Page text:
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    • We are, as usual, on the same page. The closer the person, the greater the hurt. But the final word, for me and my argument with myself, is your last point… what are you going to do, sever the relationship? Of course not, so, no matter the depth of the hurt, moving on is the only option! The other thing that helped me is the reminder that I too have made mistakes, said things I have regretted, and I imagined if I would want the victim of my mistake holding on to it.

      Thanks for the validation, Karen!

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  6. Seems like the question was much more about the person asking it than you. And it’s one thing to know this and another probably impossible thing to not take it personally. You sound like you handled it beautifully. And two years IS huge. I hope you know that.

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    • Kristen, in the days even since I wrote this post (which was sooo cathartic!), I have come to that same conclusion… I think my actions/words/behavior had very little to do with it. Time is the major healer on this one… the more time goes by, the easier it is to put into perspective.

      And yes, since I love all kinds of anniversaries, I do know that two years is huge, and I am counting down to it… very close now!!

      Thanks for the encouragement and support!

      Like

  7. What an interesting position you were put in and it sounds like you turned it into a learning opportunity to not have it drag you down but strengthen you. In situations like this I also like to ‘consider the source’ and try to peel away the layers and try to understand why someone says or does what they do. Often times, there is more going on that I know nothing about that has nothing to do with me. Just stopping by to say hi too! ~Thea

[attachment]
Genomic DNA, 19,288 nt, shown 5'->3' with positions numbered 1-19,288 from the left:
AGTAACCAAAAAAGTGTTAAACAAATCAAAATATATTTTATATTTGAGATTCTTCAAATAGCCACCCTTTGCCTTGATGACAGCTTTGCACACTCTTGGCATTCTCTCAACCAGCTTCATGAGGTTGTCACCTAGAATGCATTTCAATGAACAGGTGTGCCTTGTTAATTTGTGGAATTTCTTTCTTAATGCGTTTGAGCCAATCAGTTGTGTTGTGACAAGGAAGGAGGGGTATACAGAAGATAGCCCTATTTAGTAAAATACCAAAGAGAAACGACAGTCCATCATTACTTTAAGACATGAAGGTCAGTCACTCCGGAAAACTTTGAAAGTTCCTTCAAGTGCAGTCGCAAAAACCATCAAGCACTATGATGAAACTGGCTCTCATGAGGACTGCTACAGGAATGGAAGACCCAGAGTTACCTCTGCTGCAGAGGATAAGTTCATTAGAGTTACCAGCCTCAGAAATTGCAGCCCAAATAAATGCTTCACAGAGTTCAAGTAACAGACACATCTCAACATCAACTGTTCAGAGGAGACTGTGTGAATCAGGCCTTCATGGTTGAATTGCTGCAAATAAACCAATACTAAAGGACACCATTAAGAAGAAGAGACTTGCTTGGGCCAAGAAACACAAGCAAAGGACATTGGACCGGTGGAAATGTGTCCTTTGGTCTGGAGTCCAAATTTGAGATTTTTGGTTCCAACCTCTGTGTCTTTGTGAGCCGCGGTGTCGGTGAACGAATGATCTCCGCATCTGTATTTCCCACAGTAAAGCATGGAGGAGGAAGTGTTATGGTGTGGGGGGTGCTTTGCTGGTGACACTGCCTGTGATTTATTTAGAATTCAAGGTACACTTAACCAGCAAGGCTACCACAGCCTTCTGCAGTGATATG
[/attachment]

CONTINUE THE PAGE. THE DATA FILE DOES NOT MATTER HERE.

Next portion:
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    • Thea! I am posting this comment, then heading directly over to your blog, there are at least three I need to catch up on (bad grammar, sorry). I think what was most difficult in this particular situation is that I could not easily decipher the baseline reason for it all, and direct questioning did not bring about any further information. What needs to suffice for me is the knowledge that is had little to do with me, and be satisfied with that. Each day gets much easier! Alright, over to your blog I go!

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      • Thanks for popping over to my blog. I always so appreciate your comments. Nothing fluffy about what you have to say at all. You are so right that it had little to do with you at all. You will probably find out the story behind the accusation one day. Who knows when. I have been wanting to give you an update via DM. Suffice it to say my situation has been a cha-cha dance. Lots of cha-chas forward but lots back. I am often encouraged and equally discouraged. Hope that cryptic message makes sense! Thanks so much for your support. You have been amazing. ~Thea